Jamar Hill: A Calm Style with a Laid Back Approach

While the quintessential image of the American dream, or at least of the American past time, is that of a young boy playing catch with his father somewhere in the Midwest, outfielder Jamar Hill's situation was slightly different. Raised in Alaska, Hill grew up next to a baseball field. Although no one in his family played the sport, when he was nine years old Jamar decided to try his hand and hasn't looked back since.

Jamar Hill first realized that he wanted his then hobby to become his career when he was fifteen. A kid in his area was drafted by the Cleveland Indians and, after watching the process, Jamar decided to give it a shot. He played shortstop in high school and worked hard to improve on his skills for college. While attending Santa Ana Junior College, Hill continued at shortstop until he was recruited and converted to outfield.

Possibly one of the fittest players on the Bombers' team, Hill runs, does yoga, and even boxes a bit. This combination of exercises is used throughout the year. In the off-season, Jamar does a lot of running, as well as going on hikes and backpacking. He takes a laid back approach, not to fitness but the actual skill training, and this year waited until January to even touch his bat. He says, "I try to relax a little bit because the season's so long and hectic." To deal with these pressures, Hill applies what he calls his ten-minute rule. As a player who's naturally tough on himself, Jamar allows ten minutes after any game to mull over what went wrong, what he could have done better, and why he didn't perform up to his expectations. After ten minutes, however, he pushes these thoughts from his mind and tries to concentrate on something more productive. Something preferably not baseball related.

Hill considers the constant traveling to be the hardest part of his job. "You're on the road and you've got to go one place, you've got to leave the night you play a game and then travel all day to get somewhere else, unexpected rain delays, things like that." When not traveling in this fashion, however, he finds going different places fun and enjoyable. To unwind and calm down, Jamar searches his soul and finds relief in … X-box! Hey, we've all got our hobbies. He favors Tony Hawk skateboarding and Bond games. Interestingly enough, Jamar says that he's never seen a Bond flick all the way through, only played the game.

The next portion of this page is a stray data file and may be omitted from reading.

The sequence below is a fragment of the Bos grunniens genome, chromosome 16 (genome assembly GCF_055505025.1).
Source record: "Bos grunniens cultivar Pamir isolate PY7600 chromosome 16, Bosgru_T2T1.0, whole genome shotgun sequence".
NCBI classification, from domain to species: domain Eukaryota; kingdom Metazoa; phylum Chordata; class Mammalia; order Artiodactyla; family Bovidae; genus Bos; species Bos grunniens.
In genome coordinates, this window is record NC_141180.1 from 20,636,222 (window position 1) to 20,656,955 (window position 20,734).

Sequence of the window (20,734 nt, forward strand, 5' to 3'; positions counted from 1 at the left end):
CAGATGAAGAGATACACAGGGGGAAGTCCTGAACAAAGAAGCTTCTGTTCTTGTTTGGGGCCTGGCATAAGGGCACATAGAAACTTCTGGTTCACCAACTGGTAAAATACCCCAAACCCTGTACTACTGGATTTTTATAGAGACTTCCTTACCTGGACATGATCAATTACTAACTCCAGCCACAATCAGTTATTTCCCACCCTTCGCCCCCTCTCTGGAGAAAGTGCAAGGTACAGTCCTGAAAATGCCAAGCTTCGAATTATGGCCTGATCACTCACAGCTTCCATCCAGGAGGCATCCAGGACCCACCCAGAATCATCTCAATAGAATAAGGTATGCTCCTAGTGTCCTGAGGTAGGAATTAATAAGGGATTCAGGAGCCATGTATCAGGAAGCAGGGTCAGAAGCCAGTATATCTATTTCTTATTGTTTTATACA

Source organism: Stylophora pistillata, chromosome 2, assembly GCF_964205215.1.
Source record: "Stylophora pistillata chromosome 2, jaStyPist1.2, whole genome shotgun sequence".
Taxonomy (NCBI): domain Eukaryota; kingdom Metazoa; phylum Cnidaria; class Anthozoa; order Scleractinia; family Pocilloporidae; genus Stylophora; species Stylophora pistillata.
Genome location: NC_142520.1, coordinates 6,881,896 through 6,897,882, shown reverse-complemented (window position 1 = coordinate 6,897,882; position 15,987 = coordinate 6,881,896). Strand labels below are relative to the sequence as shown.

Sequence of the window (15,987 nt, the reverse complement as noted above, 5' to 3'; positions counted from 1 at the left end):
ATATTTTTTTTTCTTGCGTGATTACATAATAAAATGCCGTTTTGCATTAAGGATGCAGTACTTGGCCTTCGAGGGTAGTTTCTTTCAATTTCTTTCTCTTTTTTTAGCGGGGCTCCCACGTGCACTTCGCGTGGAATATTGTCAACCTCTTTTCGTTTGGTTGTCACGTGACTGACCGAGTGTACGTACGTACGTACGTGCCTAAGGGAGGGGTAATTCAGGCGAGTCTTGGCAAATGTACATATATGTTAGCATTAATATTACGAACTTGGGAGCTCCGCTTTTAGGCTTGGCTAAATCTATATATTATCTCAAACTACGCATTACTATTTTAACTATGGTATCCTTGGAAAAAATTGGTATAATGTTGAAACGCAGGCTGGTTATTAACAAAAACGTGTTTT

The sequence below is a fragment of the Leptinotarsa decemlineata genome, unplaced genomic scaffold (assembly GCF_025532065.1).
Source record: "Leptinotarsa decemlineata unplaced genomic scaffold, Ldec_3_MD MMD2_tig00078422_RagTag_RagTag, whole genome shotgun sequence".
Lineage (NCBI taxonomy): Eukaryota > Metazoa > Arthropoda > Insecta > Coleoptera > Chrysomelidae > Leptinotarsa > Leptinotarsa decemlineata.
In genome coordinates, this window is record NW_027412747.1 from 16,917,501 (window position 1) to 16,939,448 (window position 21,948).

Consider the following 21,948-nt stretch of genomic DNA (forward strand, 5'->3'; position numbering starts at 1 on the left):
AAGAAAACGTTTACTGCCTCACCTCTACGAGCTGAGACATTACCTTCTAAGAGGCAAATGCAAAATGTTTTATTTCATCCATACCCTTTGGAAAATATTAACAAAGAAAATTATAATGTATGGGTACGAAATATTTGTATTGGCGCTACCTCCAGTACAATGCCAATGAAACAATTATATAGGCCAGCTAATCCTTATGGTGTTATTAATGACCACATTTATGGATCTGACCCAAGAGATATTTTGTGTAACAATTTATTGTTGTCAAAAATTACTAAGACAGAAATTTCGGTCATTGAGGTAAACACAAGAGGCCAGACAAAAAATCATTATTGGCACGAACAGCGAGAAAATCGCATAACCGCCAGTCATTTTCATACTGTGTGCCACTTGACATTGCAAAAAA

Jamar's family keeps tabs on him through the Internet, checking up on a son now hundreds of miles from home. Given his note worthy career choice, Jamar says that his family's "pretty excited about it. They don't really know anything about it." Hill's mom has held the most influence in her son's life. Reflecting on what she's done for him. Jamar pauses and thoughtfully says, "She knew I'd do good at anything I focused on and I appreciated that." Her faith has already been justified, as her son has toiled long and hard to get to Columbia and, with any luck, to continue even farther. When considering other possibilities in the job market, Hill says that he doesn't know what he would do if he weren't in baseball. While he enjoys the outdoors, he's not sure if it would've worked out being a good full-time career.

Since last season, Jamar has worked the hardest on his hitting. His current batting average lies at .242 with 46 hits out of 190 at bats. Hill recognizes that the bat is not his strong suit and says that he's probably always had to work the most on his hitting. "I think everything else kind of takes care of itself." With only four errors in his 49 games, he seems to be on top of his defensive game. Coming from Alaska, Jamar admits that playing baseball for a career is a little odd. "It's actually strange because it's so cold where I grew up." Right now, it's good to be different.

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